Temporary wooden bridge extending from Olive Place to Yale Ave. Circa 1962, looking west Image: Washington State Archives
For those of you, whether on foot or on wheels, gnashing your teeth over how frustrating it has been this summer to traverse the construction-ridden Denny way corridor as thousands more flood the area each month, here's a look back to a summer that was just as bad or worse. It was the summer of 1962 and Seattle was mid way through its Century 21 World's Fair. Millions of visitors had passed through the city and millions more were yet to come and as if that didn't make getting around hard enough, I-5 construction was occurring simultaneously.
On July 3rd 1962 this construction required the shutdown of Denny Way between Eastlake Ave and Melrose Ave in order to build the Denny Way bridge over I-5. To supplement the loss of access, a temporary, two-lane, wooden bridge constructed one block south (pictured above) took its place.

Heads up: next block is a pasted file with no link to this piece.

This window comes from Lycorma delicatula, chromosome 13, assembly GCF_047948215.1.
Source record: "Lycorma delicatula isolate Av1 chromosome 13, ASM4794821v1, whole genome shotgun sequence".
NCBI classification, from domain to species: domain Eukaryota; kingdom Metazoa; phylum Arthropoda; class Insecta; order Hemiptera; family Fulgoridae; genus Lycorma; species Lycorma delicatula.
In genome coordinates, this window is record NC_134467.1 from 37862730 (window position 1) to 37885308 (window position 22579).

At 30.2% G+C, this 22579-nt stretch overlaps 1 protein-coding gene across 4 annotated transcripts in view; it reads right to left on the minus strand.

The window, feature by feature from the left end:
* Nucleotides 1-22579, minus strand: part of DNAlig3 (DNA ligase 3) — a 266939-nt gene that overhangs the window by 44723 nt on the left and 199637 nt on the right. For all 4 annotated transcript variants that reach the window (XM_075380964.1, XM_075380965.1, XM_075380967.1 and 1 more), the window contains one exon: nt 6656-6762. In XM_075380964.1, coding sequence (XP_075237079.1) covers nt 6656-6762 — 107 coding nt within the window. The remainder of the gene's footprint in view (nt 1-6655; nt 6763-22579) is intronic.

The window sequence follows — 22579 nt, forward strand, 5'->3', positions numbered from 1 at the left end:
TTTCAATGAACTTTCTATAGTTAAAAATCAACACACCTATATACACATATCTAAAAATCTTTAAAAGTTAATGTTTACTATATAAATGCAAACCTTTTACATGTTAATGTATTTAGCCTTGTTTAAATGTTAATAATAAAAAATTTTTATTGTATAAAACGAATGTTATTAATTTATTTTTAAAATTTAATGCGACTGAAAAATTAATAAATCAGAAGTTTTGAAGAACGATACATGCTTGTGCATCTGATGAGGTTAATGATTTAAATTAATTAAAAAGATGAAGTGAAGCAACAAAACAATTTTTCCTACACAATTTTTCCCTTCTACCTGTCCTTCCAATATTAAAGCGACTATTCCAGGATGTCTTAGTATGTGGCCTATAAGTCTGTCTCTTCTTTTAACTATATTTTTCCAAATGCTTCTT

The yellow line in the image below is where the wooden bridge connected Yale Ave on the left to Olive Place on the right. That triangle building on Olive Place is the home of Knee High Stocking Company.
Present day birds eye view with location of the former wooden bridge highlighted in yellow. Google Images.
According to the Capitol Hill Times, the roughly 10,000 drivers who took Denny Way each day would have to take this detour. Also, Capitol Hill businesses responded to the situation with a "shop-at-home" campaign with the assumption that it would simply be too challenging for residents to take the detour and shop elsewhere.
Fifteen months and $36,000 later (worth $286,000 today) Denny Way reopened as a widened 4-lane thoroughfare crossing over I-5 up to Bellevue Ave beyond which it narrows down again.
A nearly complete Denny Way bridge under construction circa September 1963. Image: Seattle Times.
Another view of the temporary wooden bridge extending from Olive Place to Yale Ave. Circa 1963, looking north. Image Frank Shaw (via Paul Dorpat)